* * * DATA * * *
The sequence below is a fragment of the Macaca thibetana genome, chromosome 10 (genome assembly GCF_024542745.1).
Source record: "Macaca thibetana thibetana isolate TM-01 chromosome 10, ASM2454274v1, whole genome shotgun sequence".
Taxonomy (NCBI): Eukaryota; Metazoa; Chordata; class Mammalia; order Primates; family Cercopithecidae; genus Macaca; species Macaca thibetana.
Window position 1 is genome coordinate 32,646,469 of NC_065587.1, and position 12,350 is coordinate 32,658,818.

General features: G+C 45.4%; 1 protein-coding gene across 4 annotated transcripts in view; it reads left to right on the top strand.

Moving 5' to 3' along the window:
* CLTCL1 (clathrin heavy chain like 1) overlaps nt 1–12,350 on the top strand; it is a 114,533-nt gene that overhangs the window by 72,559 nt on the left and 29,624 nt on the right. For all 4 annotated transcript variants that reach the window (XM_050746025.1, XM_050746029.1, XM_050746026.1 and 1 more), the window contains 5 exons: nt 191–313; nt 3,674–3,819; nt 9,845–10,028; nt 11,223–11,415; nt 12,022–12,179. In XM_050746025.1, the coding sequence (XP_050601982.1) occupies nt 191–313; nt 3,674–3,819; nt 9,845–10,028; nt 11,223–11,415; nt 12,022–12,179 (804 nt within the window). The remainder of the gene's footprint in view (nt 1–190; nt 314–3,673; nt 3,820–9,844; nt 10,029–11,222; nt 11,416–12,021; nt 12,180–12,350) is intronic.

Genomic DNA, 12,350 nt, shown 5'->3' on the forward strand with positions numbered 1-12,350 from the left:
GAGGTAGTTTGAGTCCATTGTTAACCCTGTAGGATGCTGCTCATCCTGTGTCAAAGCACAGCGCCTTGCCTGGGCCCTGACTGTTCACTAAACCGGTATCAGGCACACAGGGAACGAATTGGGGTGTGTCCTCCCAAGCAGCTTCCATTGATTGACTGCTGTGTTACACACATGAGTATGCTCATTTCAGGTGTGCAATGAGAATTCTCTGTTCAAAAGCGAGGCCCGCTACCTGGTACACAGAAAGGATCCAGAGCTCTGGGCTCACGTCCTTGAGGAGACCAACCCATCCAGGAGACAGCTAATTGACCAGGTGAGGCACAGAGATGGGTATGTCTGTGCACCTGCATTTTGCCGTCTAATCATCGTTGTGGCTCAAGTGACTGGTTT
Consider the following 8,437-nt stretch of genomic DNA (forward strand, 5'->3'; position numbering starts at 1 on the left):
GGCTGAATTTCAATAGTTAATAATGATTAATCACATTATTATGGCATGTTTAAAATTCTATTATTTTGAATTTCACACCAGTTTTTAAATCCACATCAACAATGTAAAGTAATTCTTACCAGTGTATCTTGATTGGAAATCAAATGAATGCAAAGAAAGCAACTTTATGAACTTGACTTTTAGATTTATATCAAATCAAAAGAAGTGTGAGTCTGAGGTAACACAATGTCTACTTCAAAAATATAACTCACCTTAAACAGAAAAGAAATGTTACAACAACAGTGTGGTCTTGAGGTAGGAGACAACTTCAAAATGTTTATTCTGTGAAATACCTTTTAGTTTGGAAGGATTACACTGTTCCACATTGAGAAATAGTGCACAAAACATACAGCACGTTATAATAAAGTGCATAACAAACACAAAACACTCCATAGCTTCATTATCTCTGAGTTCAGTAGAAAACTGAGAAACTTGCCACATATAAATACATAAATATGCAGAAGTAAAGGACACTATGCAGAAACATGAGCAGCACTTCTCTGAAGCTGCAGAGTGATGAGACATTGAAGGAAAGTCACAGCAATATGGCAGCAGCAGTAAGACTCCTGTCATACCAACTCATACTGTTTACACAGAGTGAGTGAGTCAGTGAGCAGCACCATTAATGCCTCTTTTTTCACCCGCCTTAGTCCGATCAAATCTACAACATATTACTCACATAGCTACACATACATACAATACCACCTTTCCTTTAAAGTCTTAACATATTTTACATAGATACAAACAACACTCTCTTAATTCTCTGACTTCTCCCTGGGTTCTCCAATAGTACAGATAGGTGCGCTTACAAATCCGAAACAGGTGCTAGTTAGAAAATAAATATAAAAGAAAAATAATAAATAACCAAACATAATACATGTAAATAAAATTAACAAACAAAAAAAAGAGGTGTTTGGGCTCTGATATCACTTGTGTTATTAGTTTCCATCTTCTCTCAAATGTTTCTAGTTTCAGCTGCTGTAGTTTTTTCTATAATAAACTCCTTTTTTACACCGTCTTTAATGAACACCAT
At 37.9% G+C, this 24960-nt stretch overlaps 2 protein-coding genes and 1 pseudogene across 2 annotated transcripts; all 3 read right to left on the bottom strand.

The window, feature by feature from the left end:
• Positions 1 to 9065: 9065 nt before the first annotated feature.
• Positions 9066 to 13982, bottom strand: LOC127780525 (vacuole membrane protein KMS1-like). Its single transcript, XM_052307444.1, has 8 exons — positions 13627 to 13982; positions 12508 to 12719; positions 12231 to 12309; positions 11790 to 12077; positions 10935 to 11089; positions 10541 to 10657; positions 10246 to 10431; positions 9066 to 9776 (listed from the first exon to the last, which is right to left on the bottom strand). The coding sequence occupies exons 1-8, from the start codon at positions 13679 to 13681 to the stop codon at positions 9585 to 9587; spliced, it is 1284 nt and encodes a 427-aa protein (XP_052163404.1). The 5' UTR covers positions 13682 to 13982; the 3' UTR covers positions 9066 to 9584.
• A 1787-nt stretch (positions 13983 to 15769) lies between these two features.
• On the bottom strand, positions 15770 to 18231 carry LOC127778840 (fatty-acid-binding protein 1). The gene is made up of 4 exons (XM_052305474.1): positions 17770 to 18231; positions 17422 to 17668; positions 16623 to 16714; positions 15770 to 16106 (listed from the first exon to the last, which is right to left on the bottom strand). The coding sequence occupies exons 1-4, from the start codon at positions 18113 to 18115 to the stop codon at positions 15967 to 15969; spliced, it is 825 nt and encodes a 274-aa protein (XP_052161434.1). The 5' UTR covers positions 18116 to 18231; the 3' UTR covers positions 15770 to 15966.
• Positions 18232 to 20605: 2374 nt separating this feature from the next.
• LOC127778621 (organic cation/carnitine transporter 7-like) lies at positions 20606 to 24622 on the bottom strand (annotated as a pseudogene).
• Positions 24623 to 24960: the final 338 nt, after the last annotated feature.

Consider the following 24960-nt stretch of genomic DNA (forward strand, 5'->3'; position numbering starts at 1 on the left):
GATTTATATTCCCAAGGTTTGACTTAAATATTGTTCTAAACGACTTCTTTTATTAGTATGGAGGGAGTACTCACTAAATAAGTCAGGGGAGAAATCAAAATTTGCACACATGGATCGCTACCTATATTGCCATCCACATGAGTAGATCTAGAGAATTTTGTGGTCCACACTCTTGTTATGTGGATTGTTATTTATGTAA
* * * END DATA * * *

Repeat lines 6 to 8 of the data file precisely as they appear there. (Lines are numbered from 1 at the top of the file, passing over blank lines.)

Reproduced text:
Moving 5' to 3' along the window:
* CLTCL1 (clathrin heavy chain like 1) overlaps nt 1–12,350 on the top strand; it is a 114,533-nt gene that overhangs the window by 72,559 nt on the left and 29,624 nt on the right. For all 4 annotated transcript variants that reach the window (XM_050746025.1, XM_050746029.1, XM_050746026.1 and 1 more), the window contains 5 exons: nt 191–313; nt 3,674–3,819; nt 9,845–10,028; nt 11,223–11,415; nt 12,022–12,179. In XM_050746025.1, the coding sequence (XP_050601982.1) occupies nt 191–313; nt 3,674–3,819; nt 9,845–10,028; nt 11,223–11,415; nt 12,022–12,179 (804 nt within the window). The remainder of the gene's footprint in view (nt 1–190; nt 314–3,673; nt 3,820–9,844; nt 10,029–11,222; nt 11,416–12,021; nt 12,180–12,350) is intronic.

Genomic DNA, 12,350 nt, shown 5'->3' on the forward strand with positions numbered 1-12,350 from the left: